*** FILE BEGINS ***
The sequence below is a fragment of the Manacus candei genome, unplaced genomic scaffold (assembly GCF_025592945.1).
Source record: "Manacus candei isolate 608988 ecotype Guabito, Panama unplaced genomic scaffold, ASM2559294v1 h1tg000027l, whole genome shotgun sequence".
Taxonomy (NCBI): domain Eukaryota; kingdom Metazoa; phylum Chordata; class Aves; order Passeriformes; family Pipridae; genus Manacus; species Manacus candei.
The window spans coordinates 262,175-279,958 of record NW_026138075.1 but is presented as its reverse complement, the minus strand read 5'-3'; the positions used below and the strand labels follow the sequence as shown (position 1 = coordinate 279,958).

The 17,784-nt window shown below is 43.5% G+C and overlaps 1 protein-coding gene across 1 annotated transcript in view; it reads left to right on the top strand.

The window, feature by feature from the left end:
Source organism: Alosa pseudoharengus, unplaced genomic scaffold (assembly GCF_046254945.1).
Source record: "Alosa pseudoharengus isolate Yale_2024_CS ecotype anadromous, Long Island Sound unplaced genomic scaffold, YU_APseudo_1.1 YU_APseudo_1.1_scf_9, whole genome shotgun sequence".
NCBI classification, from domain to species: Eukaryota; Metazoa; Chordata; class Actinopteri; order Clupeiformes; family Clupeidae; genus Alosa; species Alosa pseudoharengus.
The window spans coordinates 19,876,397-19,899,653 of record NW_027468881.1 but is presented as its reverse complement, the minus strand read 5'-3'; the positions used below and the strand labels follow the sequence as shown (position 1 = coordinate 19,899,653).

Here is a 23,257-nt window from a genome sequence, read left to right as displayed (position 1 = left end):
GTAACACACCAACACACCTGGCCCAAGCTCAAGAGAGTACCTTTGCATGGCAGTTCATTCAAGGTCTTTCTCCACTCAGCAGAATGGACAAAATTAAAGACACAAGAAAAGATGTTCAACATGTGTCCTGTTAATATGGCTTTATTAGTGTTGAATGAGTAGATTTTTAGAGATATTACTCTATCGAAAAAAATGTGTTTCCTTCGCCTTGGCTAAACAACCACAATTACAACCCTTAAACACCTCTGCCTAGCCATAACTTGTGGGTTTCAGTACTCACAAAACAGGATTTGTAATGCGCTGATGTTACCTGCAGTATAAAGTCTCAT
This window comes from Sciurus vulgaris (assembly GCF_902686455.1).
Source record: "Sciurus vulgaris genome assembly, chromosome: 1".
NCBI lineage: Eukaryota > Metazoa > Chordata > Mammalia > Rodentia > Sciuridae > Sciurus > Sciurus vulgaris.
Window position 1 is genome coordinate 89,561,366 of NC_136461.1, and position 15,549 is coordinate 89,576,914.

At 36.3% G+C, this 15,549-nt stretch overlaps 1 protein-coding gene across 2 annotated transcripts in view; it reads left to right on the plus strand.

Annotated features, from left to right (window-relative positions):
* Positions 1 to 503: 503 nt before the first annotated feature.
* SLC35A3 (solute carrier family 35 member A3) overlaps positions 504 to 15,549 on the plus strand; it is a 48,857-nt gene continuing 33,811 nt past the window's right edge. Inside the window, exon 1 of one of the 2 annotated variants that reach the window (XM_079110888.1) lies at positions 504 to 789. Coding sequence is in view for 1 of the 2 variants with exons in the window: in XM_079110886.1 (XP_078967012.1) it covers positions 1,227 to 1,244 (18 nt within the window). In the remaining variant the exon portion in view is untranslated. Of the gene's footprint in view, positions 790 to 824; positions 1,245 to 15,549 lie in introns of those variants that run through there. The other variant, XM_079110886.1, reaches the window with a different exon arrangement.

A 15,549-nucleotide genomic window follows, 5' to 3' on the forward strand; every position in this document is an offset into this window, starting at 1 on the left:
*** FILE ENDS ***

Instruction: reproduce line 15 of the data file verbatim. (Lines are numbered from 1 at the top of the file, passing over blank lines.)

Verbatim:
NCBI lineage: Eukaryota > Metazoa > Chordata > Mammalia > Rodentia > Sciuridae > Sciurus > Sciurus vulgaris.